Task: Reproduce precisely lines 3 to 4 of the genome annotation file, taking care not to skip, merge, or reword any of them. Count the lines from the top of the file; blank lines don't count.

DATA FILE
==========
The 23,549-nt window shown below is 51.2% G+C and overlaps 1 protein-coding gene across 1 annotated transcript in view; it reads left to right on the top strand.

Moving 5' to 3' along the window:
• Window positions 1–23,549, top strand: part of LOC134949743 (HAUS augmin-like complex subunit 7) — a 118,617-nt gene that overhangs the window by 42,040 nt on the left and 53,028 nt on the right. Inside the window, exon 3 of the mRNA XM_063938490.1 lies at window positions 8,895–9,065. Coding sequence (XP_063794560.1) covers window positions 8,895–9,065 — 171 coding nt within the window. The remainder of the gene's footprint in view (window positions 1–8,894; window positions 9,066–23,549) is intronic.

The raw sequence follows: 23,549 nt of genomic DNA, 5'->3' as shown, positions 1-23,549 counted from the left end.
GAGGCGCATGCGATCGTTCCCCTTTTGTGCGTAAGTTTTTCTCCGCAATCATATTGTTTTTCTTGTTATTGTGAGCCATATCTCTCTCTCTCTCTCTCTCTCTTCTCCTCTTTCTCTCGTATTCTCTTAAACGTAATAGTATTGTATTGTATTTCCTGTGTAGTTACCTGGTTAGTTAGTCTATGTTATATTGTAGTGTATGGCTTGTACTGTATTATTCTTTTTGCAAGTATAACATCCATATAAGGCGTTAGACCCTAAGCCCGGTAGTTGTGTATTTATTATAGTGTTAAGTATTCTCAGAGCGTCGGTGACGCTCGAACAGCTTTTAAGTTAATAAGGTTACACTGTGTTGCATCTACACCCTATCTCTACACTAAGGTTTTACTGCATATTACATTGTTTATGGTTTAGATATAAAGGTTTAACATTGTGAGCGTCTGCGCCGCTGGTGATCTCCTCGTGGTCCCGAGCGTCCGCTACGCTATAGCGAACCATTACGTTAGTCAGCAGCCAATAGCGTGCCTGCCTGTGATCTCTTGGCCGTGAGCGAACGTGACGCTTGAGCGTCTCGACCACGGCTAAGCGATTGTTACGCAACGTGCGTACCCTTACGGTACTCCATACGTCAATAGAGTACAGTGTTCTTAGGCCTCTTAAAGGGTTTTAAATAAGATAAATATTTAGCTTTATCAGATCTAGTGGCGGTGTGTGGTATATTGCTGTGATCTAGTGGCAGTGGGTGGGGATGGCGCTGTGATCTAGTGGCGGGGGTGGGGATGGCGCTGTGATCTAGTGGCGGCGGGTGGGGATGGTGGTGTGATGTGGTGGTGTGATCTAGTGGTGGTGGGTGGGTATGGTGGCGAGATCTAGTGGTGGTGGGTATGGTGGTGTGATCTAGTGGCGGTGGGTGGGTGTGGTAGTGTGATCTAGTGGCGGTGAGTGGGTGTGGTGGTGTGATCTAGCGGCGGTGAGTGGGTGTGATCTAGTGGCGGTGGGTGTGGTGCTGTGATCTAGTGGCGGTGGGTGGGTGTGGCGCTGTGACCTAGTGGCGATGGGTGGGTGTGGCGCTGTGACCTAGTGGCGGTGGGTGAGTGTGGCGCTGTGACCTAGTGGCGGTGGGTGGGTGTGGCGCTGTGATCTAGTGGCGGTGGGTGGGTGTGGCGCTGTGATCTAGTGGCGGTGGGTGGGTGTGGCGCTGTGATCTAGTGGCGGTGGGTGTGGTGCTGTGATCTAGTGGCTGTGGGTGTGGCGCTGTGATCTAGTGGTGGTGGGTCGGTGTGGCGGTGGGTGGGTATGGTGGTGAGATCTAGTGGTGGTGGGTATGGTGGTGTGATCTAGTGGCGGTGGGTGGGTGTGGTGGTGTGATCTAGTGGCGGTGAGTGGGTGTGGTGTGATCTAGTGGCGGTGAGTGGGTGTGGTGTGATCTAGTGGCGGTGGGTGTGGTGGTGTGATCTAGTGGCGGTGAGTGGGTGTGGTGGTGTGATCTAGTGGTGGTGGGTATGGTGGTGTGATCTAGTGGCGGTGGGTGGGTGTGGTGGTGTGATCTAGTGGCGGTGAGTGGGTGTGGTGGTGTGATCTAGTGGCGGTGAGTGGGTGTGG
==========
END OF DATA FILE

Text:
• Window positions 1–23,549, top strand: part of LOC134949743 (HAUS augmin-like complex subunit 7) — a 118,617-nt gene that overhangs the window by 42,040 nt on the left and 53,028 nt on the right. Inside the window, exon 3 of the mRNA XM_063938490.1 lies at window positions 8,895–9,065. Coding sequence (XP_063794560.1) covers window positions 8,895–9,065 — 171 coding nt within the window. The remainder of the gene's footprint in view (window positions 1–8,894; window positions 9,066–23,549) is intronic.

The raw sequence follows: 23,549 nt of genomic DNA, 5'->3' as shown, positions 1-23,549 counted from the left end.